If I had known up front what I was getting into with the Egypt assignment, I would have told my driver to turn around and head back to the airport so I could board a flight back to the U.S.

After a few minutes waiting in the car with the windows rolled down and stalled on the side of the highway and getting hotter by the second the driver hailed a car to stop. He explained our situation and the other driver pulled a hose from the trunk of his car, placed it in his gas tank with the other end in our tank and siphoned gas from his car to ours.

The apartment was actually situated on top of the best hotel in Cairo. I guess it should have been called a penthouse. Very nice throughout. It had several bedrooms, four bathrooms, formal dining room and a living room with views of most of Cairo. The neighborhood was much like that of Beverly Hills. I discovered later that this hotel was where most of the visiting royalty of the Middle East stayed when in Egypt. There were usually 18 to 20 family members and staff. The prince or king, his wives and children and staff would occupy an entire floor. It was interesting to watch.

Anyway, back to my account of working in Egypt. My first day on the job was spent in the home office of the company. I was assigned a nice office with a complete staff to assist in the duties of making this Nile cruise company work. All spoke fairly good English.

The three boats were built along the Nile in a suburb of Cairo and that was the beginning of my troubles. Little worked! They looked as though they were put together with spit and mud. Maybe they were!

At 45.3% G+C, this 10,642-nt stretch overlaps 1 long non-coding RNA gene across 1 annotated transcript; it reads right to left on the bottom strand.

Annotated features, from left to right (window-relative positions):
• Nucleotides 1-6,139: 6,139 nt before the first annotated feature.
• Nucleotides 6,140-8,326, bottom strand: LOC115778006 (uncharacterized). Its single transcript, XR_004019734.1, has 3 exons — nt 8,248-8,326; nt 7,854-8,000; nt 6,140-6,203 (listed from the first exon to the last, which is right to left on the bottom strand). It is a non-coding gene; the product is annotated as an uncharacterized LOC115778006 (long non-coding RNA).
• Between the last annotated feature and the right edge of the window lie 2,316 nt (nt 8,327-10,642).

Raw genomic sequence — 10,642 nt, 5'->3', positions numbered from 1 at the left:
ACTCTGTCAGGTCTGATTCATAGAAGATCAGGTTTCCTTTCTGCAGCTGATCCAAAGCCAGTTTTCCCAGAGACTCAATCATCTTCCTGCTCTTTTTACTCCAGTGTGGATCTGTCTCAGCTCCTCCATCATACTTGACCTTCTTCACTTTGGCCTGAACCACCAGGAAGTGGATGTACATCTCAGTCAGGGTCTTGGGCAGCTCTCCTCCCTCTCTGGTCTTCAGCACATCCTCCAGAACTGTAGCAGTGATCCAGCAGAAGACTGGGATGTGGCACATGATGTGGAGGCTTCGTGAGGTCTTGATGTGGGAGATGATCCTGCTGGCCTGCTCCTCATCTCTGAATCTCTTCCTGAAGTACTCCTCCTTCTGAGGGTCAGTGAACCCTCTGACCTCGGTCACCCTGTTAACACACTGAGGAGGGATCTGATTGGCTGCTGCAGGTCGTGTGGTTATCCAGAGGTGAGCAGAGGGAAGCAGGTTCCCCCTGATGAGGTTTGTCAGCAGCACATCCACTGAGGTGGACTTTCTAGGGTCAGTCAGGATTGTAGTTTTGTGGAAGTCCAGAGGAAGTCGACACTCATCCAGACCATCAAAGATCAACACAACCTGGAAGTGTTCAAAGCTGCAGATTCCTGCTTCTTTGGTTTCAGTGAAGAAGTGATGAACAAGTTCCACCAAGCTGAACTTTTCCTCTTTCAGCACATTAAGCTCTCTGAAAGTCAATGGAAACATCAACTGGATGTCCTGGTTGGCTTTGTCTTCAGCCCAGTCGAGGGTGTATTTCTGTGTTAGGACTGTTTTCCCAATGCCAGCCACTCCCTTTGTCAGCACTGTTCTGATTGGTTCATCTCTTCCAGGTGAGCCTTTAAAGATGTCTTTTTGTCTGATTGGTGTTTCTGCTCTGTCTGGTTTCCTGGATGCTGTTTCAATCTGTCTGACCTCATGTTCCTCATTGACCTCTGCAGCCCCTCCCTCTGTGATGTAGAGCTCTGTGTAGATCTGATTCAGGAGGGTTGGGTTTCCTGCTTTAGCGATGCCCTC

The fitting out had supposedly been finished and the boats were about to be positioned 300 miles south of Cairo at Luxor.

On the second day there I went aboard the three examples of Egyptian boat construction and made notes of what I thought was required to make them a true luxury product on the world tourism market. The owner agreed to most of my suggestions and quickly, within a few days, all seemed to be ready for the repositioning.

Already hired were the boat general managers (they don’t have captains) and staff and crew. Each boat had a Swiss chef to manage the galleys and dining facilities. They did all the food planning and oversaw preparation.

The owner wanted the onboard ambiance to be like that of a cruise ship that operates out of the United States.

Since this was the Middle East, there is no liquor allowed, anywhere. I had to invent drinks that looked boozy without the kick! I trained the staff to attend the guests as crews would on an international cruise ship.

Well, I ordered a mock cocktail party using some of the office employees to pretend to be passengers. At the appointed time, the crew was a no-show! Soon I discovered that the general manager of the one boat I was first training resented me and told the crew not to attend.

Things got worse as none of the three boat managers would respond to my orders. I went to the owner who stated he could not fire the managers as they were close friends and relatives. After some meetings things got a little better for a short time.

We began taking on guests and started our five-day cruises. On the second day of our first cruise 70 percent of the passengers had become ill with vomiting. It happened on the second boat and again on the third. This continued for three months and the only conclusion we could come up with was that none of the galleys were air-conditioned and would reach temperatures of more than 112 degrees during the day. The food would spoil! I purchased large fans, but this changed little. They just blew the hot air around.

Often I would accompany the chefs ashore to watch the food buying from the local vendors. The meats would be covered with a zillion flies. Bon Appétit!

I was so embarrassed with the illnesses, the rather poor attitude onboard of the crews and the lack of respect from the general managers of each boat I finally threw in the towel and came back to Los Angeles.

And by the way, all during this time I never did take any time off to enjoy three-day weekends in Europe. It remains the worst job I have ever held!